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Honey West: “the sexiest private eye ever to pull the trigger”

This led to the eventual launch of a 1960s television show directed by Aaron Spelling and starring Anne Francis, who sported a tight black jumpsuit and sleek sunglasses, and kept company with a pet ocelot named Bruce. While the program only lasted one season, it became the precursor to later shows like Charlie’s Angels, Cagney & Lacey and Police Woman. 

Glori’s office is a shrine to Honey. Bookcases are crammed with copies in several foreign languages. Posters, dolls, memorabilia, and a long line of hotel room keys collected from their book tours line the shelves and walls.

“Her bravado, her great spirit, that’s what Skip saw in making me the role model,” Glori said in an interview last year with the Orange County Register

Glori’s great spirit

I ask Glori about her great spirit, and what she believes sets her apart. “I’ve always been so outgoing,” she says. “If I ever see anyone sitting alone, I always ask them to join me.” 

But, she tells me, there was one time she did not, and this led to one of her greatest life regrets. Once, Glori and Skip were having lunch and happened to see Marilyn Monroe sitting alone. “Almost any other time, I would have invited her to join us, but I was so humbled. She was gorgeous, like a glass doll.” Monroe felt untouchable and intimidating. It seemed too much of a stretch to ask.

Glori feels if she would have reached out to Monroe, told her that Honey West was based on her image, it might have made her day. As she recounts the story, it’s as though Glori feels the weight of responsibility in not alleviating some of Marilyn Monroe’s pain. “If I’d done that,” she says. “It would have been so cheering. What a foolish thing. Every other time, I would always ask.”

Not everything is easy

Glori forever looks on the bright side. But life doesn’t always offer its brightest sides, no matter how lucky you are. And in the mirror of her 29 years, there were some rough times.

At 14, Glori contracted a virulent case of rheumatic fever, forcing her to leave her home in New York, move away from her parents, and live with family in California. “The doctor said I had to get to some warm climate. I had relatives who lived here, and my mother sent me out.”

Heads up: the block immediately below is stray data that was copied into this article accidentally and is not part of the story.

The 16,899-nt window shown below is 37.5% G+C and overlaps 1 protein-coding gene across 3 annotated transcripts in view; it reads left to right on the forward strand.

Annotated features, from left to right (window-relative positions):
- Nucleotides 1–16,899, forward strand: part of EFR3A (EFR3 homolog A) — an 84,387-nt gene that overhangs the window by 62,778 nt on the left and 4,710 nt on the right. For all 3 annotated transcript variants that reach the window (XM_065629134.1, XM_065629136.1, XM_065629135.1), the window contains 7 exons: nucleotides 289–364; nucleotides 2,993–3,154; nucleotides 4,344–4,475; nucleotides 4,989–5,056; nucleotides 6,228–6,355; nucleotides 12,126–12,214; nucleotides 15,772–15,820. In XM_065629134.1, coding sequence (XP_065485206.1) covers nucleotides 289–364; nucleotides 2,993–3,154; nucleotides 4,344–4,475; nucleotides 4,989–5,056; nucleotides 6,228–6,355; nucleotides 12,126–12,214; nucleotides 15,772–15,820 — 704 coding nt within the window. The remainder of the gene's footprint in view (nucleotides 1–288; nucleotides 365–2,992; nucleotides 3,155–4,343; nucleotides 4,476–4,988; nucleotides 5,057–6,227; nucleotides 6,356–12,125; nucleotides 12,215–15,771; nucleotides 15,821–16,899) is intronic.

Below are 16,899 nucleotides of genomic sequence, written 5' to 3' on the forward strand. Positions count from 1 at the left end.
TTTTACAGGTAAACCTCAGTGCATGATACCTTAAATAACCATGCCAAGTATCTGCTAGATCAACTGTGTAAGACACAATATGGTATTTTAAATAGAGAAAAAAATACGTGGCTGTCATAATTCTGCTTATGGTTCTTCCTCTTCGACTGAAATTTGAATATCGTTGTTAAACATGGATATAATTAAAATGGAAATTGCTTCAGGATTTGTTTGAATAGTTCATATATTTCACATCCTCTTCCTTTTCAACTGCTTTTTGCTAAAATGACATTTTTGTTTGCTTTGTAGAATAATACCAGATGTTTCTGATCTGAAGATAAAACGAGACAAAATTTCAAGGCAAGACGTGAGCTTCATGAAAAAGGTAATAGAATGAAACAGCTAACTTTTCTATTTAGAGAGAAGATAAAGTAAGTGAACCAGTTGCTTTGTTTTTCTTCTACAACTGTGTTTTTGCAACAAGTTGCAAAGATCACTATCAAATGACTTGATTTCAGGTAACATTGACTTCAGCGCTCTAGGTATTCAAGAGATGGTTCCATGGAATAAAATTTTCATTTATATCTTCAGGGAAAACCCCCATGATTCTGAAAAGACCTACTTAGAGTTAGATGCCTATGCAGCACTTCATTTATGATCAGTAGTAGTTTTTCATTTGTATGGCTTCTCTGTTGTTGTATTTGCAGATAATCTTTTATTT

It was a childhood illness that took her away from friends and family, but it led her west, to the great state where she’d meet her husband and make Laguna Beach her final happy home.

The hardships didn’t end there. Glori and Skip lost their first child shortly after his birth. The hospital made a mistake, sending Glori home when they shouldn’t have, resulting in complications they couldn’t control. This sunk her into a deep depression, one she wasn’t certain she’d crawl out from. But, she says, this heartbreak prevented Skip from having to fight in the Korean War. He knew Glori might not make it without him home. The couple went on to have three sons, three grandsons, and now a great-granddaughter. 

Years later, they would have lost their home in the 1993 Laguna fire, but for Skip’s training in World War II. He knew the roads, how to drive at night with the lights off, how to crawl through the brush and sneak back to the house when it was surrounded by police presence. That decision saved their home. Skip saw a hot-spot building next door and was able to contact the fire department in time to squelch it. Another lucky break, Glori tells me.

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Glori displays some foreign editions of the Honey West series

But Glori’s greatest loss was Skip, who passed in 1998. Skip had prostate cancer that he opted not to treat and, ultimately, it spread to his brain. “Meeting Skip was the great blessing,” she says. 

This is Glori’s way – turning every misfortune on its head to see the happy sides. Even as she tells me she doesn’t know why she’s lived this long, feeling like she should “give others their turn,” she recognizes she still has more life to live, and more to give the world.

Laguna’s latest grand marshal

At five o’clock, when the bells ring again and I think I should go home, Glori goes in the house to fetch us white wine, and we talk some more. Because with a life lived like Glori’s, there’s a lot to say. 

Glori is Laguna’s latest grand marshal. She’ll march at the head of the annual Patriot’s Day parade. This seems like an ideal choice. Forever the fashionista, the eternal life of the party, still dressed to kill, it’s little wonder Glori is Laguna’s darling. “This is my biggest honor,” she tells me. 

The road ahead

Always ahead of her time, Glori keeps facing forward, looking toward the future – to the possibility of bringing Honey West to the big screen and excited about her role as grand marshal. She’s still writing, anxious to contribute her talents wherever she can, still attending Thursday art walks and local events.

Like Honey, Glori is unstoppable. She’s a force of beauty and brains, style and ability. Her nails are perfectly painted, her makeup impeccably applied, her words carefully chosen. Nothing about Glori is left to chance. 

But what strikes me most is Glori’s warm acceptance, her willingness to say “yes” to life, to take in the stranger at the next table, and to turn every tragedy into an optimistic opportunity. Maybe that’s the secret to eternally turning “29.”